Big names slapped haphazardly onto generic stories, and unnecessary remakes of cult classics. Let’s see if there’s anything Hollywood has in the pipe right now that fits the bill… oh yes. The movie I named in the title of this blog. What, you thought I was going to get to the point before I was halfway done? You know nothing of my work.
Conan is being remade; or as Erik would call it: “Conan Begins”. And I must ask: did it need to Begin? If it were a Conan film intended to adhere much more closely to the original stories penned by Robert E. Howard, then there would be cause for guarded enthusiasm. I, myself, was out as soon as I saw the casting call.
Click on that link. Look at the character summaries, and begin to see the piece of steaming generic-sword-and-sorcery-revenge-saga shit they intend to present to us as a Conan movie (not to mention all the calls for “Young” versions of characters–flashbacks ahoy!–and describing one of the villains as having “the mentality of a proto-goth rocker”. The fuck does that even mean?).
What’s that, you say? The 1982 movie with Ahnuld also had the whole “You-killed-my-people-prepare-to-die” shtick going? Yeah, okay, I’ll give you that, and I’ll admit to you I still like that flick despite the liberties it took. It had Ahnuld. It had James Earl Jones, Max Von Sydow, and Mako. It had one of the greatest exchanges of dialog ever uttered on film–lines which REH never wrote, but no doubt wishes he had.
“Conan! What is best in life? “
“To crush your enemies, see them driven before you, and to hear the lamentation of their women.”
But see, the whole point of all these “Begins”-style remakes is to be grittier, right? More authentic? More pleasing to the core audience of the source material? If you’re not even going to bother, then why the fuck are you retreading the same well-traveled ground the original movie and any number of imitations wore into a rut in the 80s? Between Conan the Barbarian and The Beastmaster alone, I’d say the heights of entertaining, borderline cheeseball sword-and-sorcery have already been reached.
The most infuriating thing to myself and others familiar with the original tales is that they would make damn good movie fodder. When he was on all cylinders, Howard’s writing was visceral, sinewy stuff–about as action-packed as a bunch of words on a page could get. Howard got to the fucking monkey. The Hour of the Dragon exists as a full-length Conan novel that practically screams to be made into a big screen epic, and yet Hollywood (and television… ugh, that “series”) keeps feeling the need to invent entirely new stories and characters, as well as altering Conan himself to something entirely other than he was presented.
The casting call mentions exactly two people who are actually part of the Conan mythos: Conan himself, and Thoth-Amon, and Thoth-Amon apparently is someone we’re never going to see. Bad sign.
Also, if you’re not familiar with the Conan stories, let me clue you in on something very important. In Robert E. Howard’s stories, Conan despised Cimmeria and its people. Cimmeria is presented like the Ohio of the Hyborian Age: a place you live only if you have no other choice. This is why Conan ran off to live as a mercenary adventurer, because staying home sucked.
“A gloomier land never existed on earth. It is all of hills, heavily wooded, and the trees are strangely dusky, so that even by day all the land looks dark and menacing. As far as a man may see his eye rests on the endless vista of hills beyond hills, growing darker and darker in the distance. Clouds hang always among those hills; the skies are nearly always grey and over-cast. Winds blow sharp and cold, driving rain of sleet or snow, and moan drearily among the passes and down the valleys. There is little mirth in that land, and men grow moody and strange.”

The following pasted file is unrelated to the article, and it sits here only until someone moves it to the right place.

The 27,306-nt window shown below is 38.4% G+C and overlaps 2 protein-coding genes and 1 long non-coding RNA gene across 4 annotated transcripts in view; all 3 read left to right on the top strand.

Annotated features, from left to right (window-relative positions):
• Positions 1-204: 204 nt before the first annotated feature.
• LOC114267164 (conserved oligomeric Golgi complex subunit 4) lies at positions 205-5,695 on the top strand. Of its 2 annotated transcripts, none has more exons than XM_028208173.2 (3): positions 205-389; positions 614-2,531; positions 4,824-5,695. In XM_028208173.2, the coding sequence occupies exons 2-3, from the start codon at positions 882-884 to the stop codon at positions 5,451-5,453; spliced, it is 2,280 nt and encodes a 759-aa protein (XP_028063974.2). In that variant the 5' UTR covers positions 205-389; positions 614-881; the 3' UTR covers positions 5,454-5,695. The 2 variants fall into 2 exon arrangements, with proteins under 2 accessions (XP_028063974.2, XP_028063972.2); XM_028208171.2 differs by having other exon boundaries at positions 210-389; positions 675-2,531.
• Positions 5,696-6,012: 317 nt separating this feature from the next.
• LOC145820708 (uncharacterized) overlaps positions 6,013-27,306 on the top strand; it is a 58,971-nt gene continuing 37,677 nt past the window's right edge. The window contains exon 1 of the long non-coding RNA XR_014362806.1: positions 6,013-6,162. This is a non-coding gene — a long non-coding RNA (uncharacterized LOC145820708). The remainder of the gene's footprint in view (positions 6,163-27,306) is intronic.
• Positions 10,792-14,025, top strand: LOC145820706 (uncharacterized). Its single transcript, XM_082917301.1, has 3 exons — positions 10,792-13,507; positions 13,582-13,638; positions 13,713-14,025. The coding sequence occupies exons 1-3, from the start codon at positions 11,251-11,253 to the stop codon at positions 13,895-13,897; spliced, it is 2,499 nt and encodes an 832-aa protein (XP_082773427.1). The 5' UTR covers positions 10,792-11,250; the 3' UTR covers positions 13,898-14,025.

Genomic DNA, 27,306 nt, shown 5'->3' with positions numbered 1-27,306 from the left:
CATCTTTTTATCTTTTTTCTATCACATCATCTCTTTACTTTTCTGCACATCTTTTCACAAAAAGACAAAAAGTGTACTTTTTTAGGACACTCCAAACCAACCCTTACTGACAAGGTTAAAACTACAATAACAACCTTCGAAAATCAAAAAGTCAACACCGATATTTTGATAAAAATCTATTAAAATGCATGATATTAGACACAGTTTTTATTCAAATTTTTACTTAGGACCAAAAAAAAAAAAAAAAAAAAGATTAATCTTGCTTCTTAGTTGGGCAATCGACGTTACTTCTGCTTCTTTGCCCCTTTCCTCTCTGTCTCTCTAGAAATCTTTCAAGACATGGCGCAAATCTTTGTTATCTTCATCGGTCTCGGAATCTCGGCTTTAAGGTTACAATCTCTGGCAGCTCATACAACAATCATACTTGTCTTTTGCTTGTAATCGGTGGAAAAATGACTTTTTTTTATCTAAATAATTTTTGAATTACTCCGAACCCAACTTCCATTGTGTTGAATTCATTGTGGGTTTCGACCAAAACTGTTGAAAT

–Conan describes his homeland in “The Phoenix on the Sword”
There is no cruel orphaning, no genocide, just a man who found his vibrant and ambitious nature completely at odds with the place he was born… but somehow, this is never considered a compelling enough motivation, and so the same old tired revenge trope has been trotted out once again and yoked to Conan’s neck. As soon as you do that, you give Conan baggage. Conan really shouldn’t have baggage. At least not more than would fit in the overhead compartment. In the books his early past was barely touched upon, because Conan really didn’t care about it. He was always a creature of the moment, of immediate passions. If you staggered breathlessly up to REH’s Conan and gasped out that warlords had destroyed Cimmeria and all his race, he would shrug, mutter “good riddance”, and have another goblet of wine and a whore or three.
The moment you see a Conan that angsts is the moment you will know the writers have bent Howard’s corpse over and spit-roasted it. So is my feeling with Conan Begins, even though the word is the script has gone through several major rewrites since the first casting call and awful plot synopsis leaked out (Conan with “survivor guilt”? Seriously? Fuck you.). So far all I know is we’ve got Ron Perlman playing Conan’s dad and the addition of a witch character played by Rose McGowan (sloppy seconds after Red Sonja fell through?), and neither of these tidbits are particularly reassuring me that the direction has changed.
As of now, Conan Begins still looks to be set for the double-whammy of being both untrue to its source and being a very unnecessary remake, and so I can’t even muster up a guarded enthusiasm for its existence. The principal photography has wrapped, so at this point I suppose it’s way too late for Conan Begins not to Begin.
Oh, but not too late for them to add 3-D.
I could pray to Crom, but Crom cares not for my prayers. So to hell with him, and to hell with this movie.